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Certification of an FTTH network confirms proper installation before customers start using it. That means fewer service problems and easier routes to modifications. It also gives comfort to those who financed the build. Fiber test equipment makes testing and certification easy – often easier than for copper wiring.

Network testing and certification should be part of the contract for any network build. Following is what network owners, operators, technicians and installers need to know.

MAJOR INDUSTRY STANDARDS
There are dozens of industry standards for which compliance has to be certified. Today, most test instruments, such as OTDRs and test sets, offer colorful screen displays and on-screen “wizards” that guide technicians step by-step through fiber certification tests for each standard. The instruments even calculate the thresholds – the levels needed to pass – for each situation.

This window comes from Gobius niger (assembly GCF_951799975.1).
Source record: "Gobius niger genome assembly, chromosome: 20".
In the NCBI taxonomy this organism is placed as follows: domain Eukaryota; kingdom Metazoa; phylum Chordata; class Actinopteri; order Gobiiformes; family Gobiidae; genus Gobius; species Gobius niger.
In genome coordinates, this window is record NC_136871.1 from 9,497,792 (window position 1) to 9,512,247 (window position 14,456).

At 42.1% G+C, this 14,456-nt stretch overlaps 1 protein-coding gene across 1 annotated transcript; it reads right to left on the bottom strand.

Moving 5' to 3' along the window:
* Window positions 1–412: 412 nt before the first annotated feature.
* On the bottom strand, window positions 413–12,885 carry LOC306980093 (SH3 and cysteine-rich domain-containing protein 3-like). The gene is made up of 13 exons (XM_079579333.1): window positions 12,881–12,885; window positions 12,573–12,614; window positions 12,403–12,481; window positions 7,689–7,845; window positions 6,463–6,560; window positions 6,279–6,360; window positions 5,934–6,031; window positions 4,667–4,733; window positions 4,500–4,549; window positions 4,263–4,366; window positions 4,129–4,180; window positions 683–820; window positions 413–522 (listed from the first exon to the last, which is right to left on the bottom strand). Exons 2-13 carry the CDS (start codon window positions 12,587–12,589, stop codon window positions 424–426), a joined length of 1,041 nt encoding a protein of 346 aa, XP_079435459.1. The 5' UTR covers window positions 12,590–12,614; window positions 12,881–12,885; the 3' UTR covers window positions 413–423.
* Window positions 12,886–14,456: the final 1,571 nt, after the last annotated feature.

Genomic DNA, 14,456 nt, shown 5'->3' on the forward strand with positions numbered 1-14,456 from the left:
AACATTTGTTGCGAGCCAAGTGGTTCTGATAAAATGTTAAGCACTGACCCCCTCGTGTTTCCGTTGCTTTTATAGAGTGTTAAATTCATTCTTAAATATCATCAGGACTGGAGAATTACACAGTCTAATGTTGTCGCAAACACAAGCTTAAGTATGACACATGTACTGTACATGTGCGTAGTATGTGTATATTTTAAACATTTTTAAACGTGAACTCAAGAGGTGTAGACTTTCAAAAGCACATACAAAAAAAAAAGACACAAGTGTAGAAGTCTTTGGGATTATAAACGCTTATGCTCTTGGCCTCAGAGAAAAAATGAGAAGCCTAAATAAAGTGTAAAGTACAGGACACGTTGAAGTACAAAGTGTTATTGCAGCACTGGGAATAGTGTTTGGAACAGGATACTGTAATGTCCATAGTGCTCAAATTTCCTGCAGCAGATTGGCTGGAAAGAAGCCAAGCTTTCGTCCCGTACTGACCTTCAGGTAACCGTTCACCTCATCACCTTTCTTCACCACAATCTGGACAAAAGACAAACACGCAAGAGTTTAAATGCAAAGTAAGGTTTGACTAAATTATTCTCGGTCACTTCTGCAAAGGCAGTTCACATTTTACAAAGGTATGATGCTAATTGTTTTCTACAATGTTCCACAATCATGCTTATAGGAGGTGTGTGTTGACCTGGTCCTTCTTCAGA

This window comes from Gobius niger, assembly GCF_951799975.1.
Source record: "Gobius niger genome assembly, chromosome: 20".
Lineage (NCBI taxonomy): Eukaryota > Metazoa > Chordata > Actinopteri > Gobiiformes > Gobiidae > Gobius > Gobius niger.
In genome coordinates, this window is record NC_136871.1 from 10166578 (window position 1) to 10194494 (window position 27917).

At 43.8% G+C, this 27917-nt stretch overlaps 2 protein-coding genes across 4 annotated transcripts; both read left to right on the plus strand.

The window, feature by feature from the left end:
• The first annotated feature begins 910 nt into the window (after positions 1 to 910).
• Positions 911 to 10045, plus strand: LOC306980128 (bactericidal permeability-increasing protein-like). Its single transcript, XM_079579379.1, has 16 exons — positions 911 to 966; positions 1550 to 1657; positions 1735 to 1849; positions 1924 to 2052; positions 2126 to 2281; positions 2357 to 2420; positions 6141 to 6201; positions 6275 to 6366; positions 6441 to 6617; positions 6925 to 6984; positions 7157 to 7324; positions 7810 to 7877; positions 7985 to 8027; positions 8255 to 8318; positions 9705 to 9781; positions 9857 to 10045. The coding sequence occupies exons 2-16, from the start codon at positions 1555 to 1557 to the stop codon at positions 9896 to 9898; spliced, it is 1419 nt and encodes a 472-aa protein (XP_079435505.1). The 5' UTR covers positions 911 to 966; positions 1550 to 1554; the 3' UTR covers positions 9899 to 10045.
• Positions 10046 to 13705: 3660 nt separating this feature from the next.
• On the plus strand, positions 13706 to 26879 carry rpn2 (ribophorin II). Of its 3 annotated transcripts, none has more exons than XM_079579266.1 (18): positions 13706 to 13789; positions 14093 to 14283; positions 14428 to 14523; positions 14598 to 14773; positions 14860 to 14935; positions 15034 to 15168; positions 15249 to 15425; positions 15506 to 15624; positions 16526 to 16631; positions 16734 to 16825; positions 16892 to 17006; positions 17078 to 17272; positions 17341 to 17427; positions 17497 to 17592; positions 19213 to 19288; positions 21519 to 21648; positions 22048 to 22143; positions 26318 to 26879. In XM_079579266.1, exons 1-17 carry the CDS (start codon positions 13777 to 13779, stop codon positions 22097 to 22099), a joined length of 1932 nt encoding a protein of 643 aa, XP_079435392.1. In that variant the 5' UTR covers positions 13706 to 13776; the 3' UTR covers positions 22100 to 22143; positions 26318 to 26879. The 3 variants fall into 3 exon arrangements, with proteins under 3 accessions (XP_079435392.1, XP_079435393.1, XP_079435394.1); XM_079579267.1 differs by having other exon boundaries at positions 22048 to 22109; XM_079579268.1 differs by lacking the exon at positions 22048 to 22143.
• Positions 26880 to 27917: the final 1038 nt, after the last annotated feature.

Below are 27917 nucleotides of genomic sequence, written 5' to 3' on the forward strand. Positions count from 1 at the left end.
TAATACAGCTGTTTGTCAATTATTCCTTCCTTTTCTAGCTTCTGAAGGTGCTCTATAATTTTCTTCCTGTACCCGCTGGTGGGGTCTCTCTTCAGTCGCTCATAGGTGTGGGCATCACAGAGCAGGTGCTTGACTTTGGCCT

This, of course, cuts technician errors and the time needed to run tests. Test equipment can even be upgraded to meet the latest, evolving standards. This emphatically does not mean technicians can go without training. But as a result of large FTTH builds ramping up after 2004, there is now a large cohort of technicians who can do the job.

To use a test set, for instance, a technician attaches a light source at one end of a network link. The source can be set to alternate between both test wavelengths (850/1300 nm for multimode fiber and 1310/1550 nm for single-mode). At the other end of the fiber span, the test device automatically synchronizes with the light source to perform a dual-wavelength insertion loss measurement in seconds. Sometimes it isn’t that simple – the technician may have to control the amount of light entering the fiber. Test devices can cover most conditions automatically, but there are always oddities.

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